Out of 250,000 chefs in the country, less than 20 percent are women, and the numbers are reducing year-on-year. It’s the same story across the food and hospitality industry, despite a serious staff shortage, so what can you do to recruit more women into your business?
At the ‘A Profession For All’ Event at Westminster Kingsway College (28.06.18) – some of the food industry’s biggest female names came together to discuss just that, and the resounding message for businesses was ‘ignore women at your peril’.
The panel, which included Andi Oliver (restaurateur, food broadcaster, and Great British menu judge), Ruth Hansom (first female winner of the Young National Chef of the Year) and Judy Joo (Korean-American restaurateur and TV chef) agreed that gender balance in a team leads to more creativity and profit, and attracting female recruits could save many businesses from costly agency fees when they need to fill gaps in their rotas.
Creating a good working environment is one of the most solid ways to start. Women often don’t feel comfortable in the male-dominated work spaces of the food industry. Andi Oliver maintains a calm and professional atmosphere in her kitchens by having a ‘no voice-raising’ rule – something which could, and should, be implemented in all workplaces.
Leaders should be assertive but not aggressive and highly visible in their team, encouraging all members of staff by working alongside them – when their diaries permit – and developing a strong rapport between management and employees. In this way staff feel valued and can come to you if they have any work-related issues. Clear and open lines of communication, including regular check-ins with team members, getting feedback and being open to making changes, means issues affecting the harmony of the workplace can be nipped in the bud early on.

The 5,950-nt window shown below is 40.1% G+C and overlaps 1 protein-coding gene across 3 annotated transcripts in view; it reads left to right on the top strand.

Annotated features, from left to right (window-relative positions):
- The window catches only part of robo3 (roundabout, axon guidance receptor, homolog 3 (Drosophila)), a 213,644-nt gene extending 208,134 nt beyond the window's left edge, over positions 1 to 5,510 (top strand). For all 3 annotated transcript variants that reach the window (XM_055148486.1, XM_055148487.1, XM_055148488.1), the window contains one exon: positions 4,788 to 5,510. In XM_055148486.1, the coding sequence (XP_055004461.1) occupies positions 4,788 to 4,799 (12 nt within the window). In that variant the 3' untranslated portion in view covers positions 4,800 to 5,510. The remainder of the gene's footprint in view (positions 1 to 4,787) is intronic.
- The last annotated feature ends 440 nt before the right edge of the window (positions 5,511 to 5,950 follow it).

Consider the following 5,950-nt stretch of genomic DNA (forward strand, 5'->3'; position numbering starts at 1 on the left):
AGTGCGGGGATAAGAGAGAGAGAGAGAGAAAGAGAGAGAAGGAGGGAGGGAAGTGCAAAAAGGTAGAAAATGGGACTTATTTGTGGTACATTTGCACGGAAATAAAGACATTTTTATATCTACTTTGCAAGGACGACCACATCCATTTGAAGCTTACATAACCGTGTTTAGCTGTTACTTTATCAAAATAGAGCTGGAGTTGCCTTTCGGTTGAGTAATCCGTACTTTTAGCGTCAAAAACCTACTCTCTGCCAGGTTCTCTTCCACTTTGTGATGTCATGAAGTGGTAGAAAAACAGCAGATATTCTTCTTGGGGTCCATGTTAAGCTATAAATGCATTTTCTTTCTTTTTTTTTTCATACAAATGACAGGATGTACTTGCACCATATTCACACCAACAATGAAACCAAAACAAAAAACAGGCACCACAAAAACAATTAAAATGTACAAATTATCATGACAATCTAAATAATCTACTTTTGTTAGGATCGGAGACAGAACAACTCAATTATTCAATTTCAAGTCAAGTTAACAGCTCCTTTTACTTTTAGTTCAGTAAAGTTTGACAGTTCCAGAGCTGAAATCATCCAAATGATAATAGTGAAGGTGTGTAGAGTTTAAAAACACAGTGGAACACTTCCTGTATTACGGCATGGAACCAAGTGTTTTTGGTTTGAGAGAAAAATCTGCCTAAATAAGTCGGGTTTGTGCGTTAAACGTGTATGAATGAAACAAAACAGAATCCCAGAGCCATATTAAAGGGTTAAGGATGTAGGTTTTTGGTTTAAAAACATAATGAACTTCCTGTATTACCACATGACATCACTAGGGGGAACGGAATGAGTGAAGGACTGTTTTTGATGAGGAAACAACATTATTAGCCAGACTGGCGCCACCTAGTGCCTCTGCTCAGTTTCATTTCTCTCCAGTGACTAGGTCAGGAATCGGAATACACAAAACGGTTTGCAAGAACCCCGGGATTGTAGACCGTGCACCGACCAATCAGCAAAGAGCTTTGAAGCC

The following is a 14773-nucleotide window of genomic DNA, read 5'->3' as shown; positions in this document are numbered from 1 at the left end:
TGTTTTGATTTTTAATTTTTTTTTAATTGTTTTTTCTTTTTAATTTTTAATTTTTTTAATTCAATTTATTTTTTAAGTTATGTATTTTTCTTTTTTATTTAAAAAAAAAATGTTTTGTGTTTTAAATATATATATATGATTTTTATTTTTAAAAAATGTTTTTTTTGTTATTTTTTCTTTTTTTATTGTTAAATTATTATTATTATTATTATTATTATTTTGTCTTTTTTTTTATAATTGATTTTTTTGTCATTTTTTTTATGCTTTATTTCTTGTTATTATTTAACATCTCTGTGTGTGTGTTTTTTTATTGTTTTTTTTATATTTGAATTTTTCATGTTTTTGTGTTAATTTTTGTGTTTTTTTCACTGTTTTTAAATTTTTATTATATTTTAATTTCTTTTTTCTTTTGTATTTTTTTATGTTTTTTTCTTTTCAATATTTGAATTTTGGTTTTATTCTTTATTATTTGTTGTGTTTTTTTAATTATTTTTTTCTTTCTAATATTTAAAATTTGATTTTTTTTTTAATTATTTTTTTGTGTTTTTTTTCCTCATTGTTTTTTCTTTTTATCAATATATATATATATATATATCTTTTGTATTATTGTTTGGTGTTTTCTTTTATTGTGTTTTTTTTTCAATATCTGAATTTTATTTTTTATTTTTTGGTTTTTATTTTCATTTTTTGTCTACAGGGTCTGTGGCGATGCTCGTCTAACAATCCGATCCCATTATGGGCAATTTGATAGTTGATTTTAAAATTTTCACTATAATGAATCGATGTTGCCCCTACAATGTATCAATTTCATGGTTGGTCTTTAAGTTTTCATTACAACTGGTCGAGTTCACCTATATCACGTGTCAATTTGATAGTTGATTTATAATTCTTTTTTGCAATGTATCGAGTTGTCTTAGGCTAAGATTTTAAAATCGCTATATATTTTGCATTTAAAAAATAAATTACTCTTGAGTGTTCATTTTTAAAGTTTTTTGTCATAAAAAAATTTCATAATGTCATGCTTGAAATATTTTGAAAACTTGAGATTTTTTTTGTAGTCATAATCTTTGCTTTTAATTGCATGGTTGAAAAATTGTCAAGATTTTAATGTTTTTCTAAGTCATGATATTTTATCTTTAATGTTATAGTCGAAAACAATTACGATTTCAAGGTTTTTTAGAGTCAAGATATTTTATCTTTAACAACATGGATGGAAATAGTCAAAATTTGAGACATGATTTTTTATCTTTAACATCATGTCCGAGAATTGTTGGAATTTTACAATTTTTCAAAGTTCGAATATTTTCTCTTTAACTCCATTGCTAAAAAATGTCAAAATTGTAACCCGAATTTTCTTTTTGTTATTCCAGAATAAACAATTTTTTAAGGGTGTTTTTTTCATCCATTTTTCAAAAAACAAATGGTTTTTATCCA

Working in food and hospitality often involves long days and inhospitable hours, so taking time to understand your team’s personal circumstances is crucial. Both genders have parental responsibilities, caring responsibilities and so on. Women in particular might only find it possible to work part-time or have a later start or earlier finish time, so flexibility with hours and shifts is key. Rather than look at this as a problem, recognise that is could be a valuable way of filling gaps in your rotas. Equally though, women should be clear with potential employers the exact days and hours they will be able to work at the interview stage.
Businesses should look to employ more women into executive positions so that they can mentor the younger generation. This is particularly important with mentoring young men, so they see females in senior positions, remain open-minded about gender roles, and are made aware of some of the day-to-day challenges women in male-dominated workplaces encounter. Mentors are crucial to the development of all members of staff, and teaching them strong communication skills will allow them to articulate any problems if they arise.
Despite there still being an imbalance of genders in the industry, times are changing. Many of the panel had started out in kitchens where they were the only woman, but the tables are turning and many are proud to be in a position to recruit and support women in their own kitchens, where women are often the majority. “We have to be careful not to make it an ‘us and them’ situation”, said Ruth Hansom. “Women need to be visible and support each other but also work well alongside their male colleagues.” Andi Oliver added: “Raising someone up doesn’t mean we have to bring someone else down. If men and women are treated as equals, businesses will flourish.”